Considering the extent of the defamation against Pauline Hanson by the Sunday Telegraph, the apology published by the Sydney tabloid on the weekend seems paltry, almost laughable:

The 57 words or three paragraphs on page two don’t quite match the original splash on the 15 March when the Sunday Telegraph sprawled a grainy picture of what looked like a drug addled Eastern European call girl across its front page with the claim that she was Pauline Hanson, then the prospective MP for the Queensland state seat of Beaudesert:

Even more surprising is that the apology has gone virtually unnoticed in the Australian media. This is extraordinary given the feeding frenzy in the aftermath of the original publication.

Editor Neil Breen may have been economical with his words but the admissions were devastating. He wrote:

On 15 of March in the Sunday Telegraph we published photographs which were said to be of Pauline Hanson.

It is clear that the pictures published are not of Pauline Hanson. We made a mistake publishing those pictures, we apologise to Ms Hanson for the hurt and embarrassment caused by the publication.

We have learnt a valuable lesson.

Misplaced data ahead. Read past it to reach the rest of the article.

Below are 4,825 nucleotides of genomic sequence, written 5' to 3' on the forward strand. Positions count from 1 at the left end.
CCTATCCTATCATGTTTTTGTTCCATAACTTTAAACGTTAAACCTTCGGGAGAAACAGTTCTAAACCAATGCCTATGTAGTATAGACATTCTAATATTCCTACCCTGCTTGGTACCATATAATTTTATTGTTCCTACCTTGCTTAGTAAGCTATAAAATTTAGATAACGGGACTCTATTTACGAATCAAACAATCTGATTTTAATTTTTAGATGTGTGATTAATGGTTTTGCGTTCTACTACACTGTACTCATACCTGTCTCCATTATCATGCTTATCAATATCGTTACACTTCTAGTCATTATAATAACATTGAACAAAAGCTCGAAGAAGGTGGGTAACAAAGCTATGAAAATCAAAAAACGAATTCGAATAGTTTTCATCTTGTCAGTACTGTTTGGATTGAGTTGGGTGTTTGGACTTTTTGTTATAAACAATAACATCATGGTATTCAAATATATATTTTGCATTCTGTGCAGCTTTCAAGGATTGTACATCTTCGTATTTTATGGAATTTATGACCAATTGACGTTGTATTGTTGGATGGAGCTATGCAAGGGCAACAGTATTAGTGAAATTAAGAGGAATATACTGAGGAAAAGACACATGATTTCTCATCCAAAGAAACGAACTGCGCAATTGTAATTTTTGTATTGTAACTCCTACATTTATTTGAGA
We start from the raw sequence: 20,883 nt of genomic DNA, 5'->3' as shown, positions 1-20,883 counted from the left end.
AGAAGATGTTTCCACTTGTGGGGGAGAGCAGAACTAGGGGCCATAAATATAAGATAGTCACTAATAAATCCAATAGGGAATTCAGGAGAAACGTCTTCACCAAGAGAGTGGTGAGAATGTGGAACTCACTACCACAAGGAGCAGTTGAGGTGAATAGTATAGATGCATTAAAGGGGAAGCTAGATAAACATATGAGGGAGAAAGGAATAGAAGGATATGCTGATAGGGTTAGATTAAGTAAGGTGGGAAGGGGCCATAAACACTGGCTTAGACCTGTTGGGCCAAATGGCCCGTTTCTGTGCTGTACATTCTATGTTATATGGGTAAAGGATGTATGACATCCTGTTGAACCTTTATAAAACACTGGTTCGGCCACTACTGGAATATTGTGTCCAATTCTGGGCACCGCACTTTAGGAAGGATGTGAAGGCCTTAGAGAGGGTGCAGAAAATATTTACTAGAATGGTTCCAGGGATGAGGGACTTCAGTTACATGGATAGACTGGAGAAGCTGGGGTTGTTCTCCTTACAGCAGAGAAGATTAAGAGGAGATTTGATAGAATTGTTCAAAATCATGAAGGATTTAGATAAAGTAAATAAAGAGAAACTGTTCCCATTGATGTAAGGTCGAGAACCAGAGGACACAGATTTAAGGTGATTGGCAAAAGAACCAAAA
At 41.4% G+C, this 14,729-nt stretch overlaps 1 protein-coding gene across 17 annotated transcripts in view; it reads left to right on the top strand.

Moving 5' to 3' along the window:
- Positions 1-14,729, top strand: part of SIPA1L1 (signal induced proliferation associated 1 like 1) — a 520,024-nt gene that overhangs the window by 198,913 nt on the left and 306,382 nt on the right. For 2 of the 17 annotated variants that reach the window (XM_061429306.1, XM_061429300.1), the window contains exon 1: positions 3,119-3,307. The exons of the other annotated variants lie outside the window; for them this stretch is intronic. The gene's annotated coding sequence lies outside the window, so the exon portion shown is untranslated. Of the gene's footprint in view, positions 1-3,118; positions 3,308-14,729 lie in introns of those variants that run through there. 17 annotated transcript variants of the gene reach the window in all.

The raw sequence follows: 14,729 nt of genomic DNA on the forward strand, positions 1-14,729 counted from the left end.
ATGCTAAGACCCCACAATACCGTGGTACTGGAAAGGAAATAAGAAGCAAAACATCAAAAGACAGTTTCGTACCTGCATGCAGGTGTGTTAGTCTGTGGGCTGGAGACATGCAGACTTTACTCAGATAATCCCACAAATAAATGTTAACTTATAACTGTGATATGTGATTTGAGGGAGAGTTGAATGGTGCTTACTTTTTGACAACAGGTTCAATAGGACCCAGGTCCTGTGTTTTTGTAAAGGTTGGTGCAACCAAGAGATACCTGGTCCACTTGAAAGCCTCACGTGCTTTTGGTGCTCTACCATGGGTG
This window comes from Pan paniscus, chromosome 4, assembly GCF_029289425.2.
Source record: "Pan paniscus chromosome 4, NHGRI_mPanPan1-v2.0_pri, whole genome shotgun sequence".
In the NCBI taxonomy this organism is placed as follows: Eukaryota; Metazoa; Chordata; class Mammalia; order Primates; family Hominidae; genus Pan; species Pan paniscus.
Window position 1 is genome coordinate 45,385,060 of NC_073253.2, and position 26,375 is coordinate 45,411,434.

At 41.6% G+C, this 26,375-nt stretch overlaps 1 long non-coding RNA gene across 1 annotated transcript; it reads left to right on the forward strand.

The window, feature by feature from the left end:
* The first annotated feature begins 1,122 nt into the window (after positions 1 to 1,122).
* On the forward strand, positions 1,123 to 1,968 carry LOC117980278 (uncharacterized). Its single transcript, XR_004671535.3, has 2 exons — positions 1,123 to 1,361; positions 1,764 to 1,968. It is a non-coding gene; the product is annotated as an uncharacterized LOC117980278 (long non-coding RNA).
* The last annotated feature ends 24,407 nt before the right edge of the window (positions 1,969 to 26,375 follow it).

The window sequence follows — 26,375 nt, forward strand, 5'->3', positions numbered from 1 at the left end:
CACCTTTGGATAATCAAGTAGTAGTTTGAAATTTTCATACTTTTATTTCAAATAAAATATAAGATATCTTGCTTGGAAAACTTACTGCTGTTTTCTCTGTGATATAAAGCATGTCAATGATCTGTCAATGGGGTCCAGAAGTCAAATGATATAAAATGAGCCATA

It seems likely that the apology has been offered as part of the “offer to make amends” process which is now built into the reformed defamation code and which is designed to encourage publishers to make apologies more willingly without their admissions being used against them later in court.

But in this case it appears that News Limited is determined to keep the matter out of court and that it will settle. News Limited has probably made the observation that there is nothing to gain from litigation. Even a city jury, predisposed to dislike Pauline Hanson, is bound to dislike the media more and would relish the opportunity to punish the Sunday Telegraph.

The question is how big the settlement will be. Under the uniform defamation code, damages are capped at $250,000 for loss of reputation, although with CPI adjustments this now stands at around $280,000. As this is undeniably a very serious case of defamation, it would be likely that damages would be assessed at the higher end of this scale.

But given the offending photographs were published in several newspapers, there is an argument that they are all liable, at least theoretically, for similarly large payouts. This suggests News Limited has had to dig deeply to make this issue disappear.

Neil Breen is right to say he has learnt a valuable lesson. It has also been an extremely costly one.

Legal Counsel at the Sunday Telegraph, Jane Summerhayes, declined to comment to Crikey today.